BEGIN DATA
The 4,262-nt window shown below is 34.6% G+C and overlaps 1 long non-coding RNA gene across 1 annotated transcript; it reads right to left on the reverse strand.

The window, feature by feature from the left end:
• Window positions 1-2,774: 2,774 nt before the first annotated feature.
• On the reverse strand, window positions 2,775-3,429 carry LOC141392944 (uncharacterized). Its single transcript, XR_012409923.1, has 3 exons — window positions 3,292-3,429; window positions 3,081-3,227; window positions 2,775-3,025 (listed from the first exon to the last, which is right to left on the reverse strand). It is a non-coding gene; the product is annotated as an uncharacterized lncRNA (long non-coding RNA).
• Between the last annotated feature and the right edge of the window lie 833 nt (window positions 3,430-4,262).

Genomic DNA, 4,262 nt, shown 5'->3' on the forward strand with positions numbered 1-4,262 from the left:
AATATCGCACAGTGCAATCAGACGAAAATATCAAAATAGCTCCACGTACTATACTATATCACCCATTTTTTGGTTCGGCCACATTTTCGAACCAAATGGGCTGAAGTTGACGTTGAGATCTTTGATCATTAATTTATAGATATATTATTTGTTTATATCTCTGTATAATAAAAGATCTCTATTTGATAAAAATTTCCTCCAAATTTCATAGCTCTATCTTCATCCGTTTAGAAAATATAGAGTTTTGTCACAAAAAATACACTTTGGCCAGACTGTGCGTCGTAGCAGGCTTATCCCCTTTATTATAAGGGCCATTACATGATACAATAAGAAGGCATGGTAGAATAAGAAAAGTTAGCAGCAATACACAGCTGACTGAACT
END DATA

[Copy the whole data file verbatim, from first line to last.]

The 4,262-nt window shown below is 34.6% G+C and overlaps 1 long non-coding RNA gene across 1 annotated transcript; it reads right to left on the reverse strand.

The window, feature by feature from the left end:
• Window positions 1-2,774: 2,774 nt before the first annotated feature.
• On the reverse strand, window positions 2,775-3,429 carry LOC141392944 (uncharacterized). Its single transcript, XR_012409923.1, has 3 exons — window positions 3,292-3,429; window positions 3,081-3,227; window positions 2,775-3,025 (listed from the first exon to the last, which is right to left on the reverse strand). It is a non-coding gene; the product is annotated as an uncharacterized lncRNA (long non-coding RNA).
• Between the last annotated feature and the right edge of the window lie 833 nt (window positions 3,430-4,262).

Genomic DNA, 4,262 nt, shown 5'->3' on the forward strand with positions numbered 1-4,262 from the left:
AATATCGCACAGTGCAATCAGACGAAAATATCAAAATAGCTCCACGTACTATACTATATCACCCATTTTTTGGTTCGGCCACATTTTCGAACCAAATGGGCTGAAGTTGACGTTGAGATCTTTGATCATTAATTTATAGATATATTATTTGTTTATATCTCTGTATAATAAAAGATCTCTATTTGATAAAAATTTCCTCCAAATTTCATAGCTCTATCTTCATCCGTTTAGAAAATATAGAGTTTTGTCACAAAAAATACACTTTGGCCAGACTGTGCGTCGTAGCAGGCTTATCCCCTTTATTATAAGGGCCATTACATGATACAATAAGAAGGCATGGTAGAATAAGAAAAGTTAGCAGCAATACACAGCTGACTGAACT